This piece was originally posted at Filipino Kitchen by fellow blogger Sarahlynn Pablo. Head on over to their site for more musings, recipes, and happenings in the Windy City.
How to Make Bagoong
by Sarahlynn Pablo
An Historical Defense of Bagoong, by Dr. Jose Rizal
“Their daily fare is composed of: rice crushed in wooden pillars and when cooked is called morisqueta (this is the staple throughout the land); cooked fish which they have in abundance; pork, venison, mountain buffaloes which they call carabaos, beef and fish which they know is best when it has started to rot and stink.” – Antonio de Morga, Spanish lieutenant-governor of the Philippines, in “Sucesos de las Islas Filipinas” (Events of the Philippine Islands), late 16th century.
“This is another preoccupation of the Spaniards who, like any other nation, treat food to which they are not accustomed or is unknown to them, with disgust… This fish that Morga mentions, that cannot be known to be good until it begins to rot, all on the contrary, is bagoong and those who have eaten it and tasted it know that it neither is nor should be rotten.”
“Your auntie is making bagoong, go and help her,” Mom said.
During my recent visit to the Philippines, my mom and aunt showed me how to make bagoong. Sure, I may rarely, if ever, make bagoong myself in Chicago, but there’s something comforting in knowing that I know how.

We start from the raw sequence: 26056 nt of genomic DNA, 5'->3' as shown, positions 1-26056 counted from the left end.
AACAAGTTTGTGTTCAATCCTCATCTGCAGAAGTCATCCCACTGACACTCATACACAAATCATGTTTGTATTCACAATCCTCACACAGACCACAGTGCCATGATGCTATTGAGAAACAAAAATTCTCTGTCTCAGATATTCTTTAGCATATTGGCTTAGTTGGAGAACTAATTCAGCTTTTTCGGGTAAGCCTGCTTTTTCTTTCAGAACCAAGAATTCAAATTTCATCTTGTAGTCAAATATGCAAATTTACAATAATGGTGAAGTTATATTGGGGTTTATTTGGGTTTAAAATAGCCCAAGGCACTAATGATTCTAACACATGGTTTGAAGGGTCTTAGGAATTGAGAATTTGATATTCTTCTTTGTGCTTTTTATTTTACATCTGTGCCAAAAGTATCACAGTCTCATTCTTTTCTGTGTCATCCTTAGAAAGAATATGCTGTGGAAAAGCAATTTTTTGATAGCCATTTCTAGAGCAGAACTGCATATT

Bagoong, the funky, fermented seafood paste, is a mainstay of any Filipino’s kitchen. It’s a salty, aged, rich fish flavor–the blue cheese of the seas. It can be made with different types of seafood. Bagoong from shrimp appears pink or mauve in color, and is studded with the black beady eyes of the baby crustaceans. Made from crab, the paste is dark orange; from anchovies or sardines, it is a dark reddish brown. Bagoong flavors many Filipino dishes and is also served on the side to compliment dishes like Kare-Kare (a savory peanut oxtail braise), and snacks like unripe green mangoes, steamed rice or saba bananas. Bagoong is a relatively inexpensive protein that is shelf stable and can last a long time.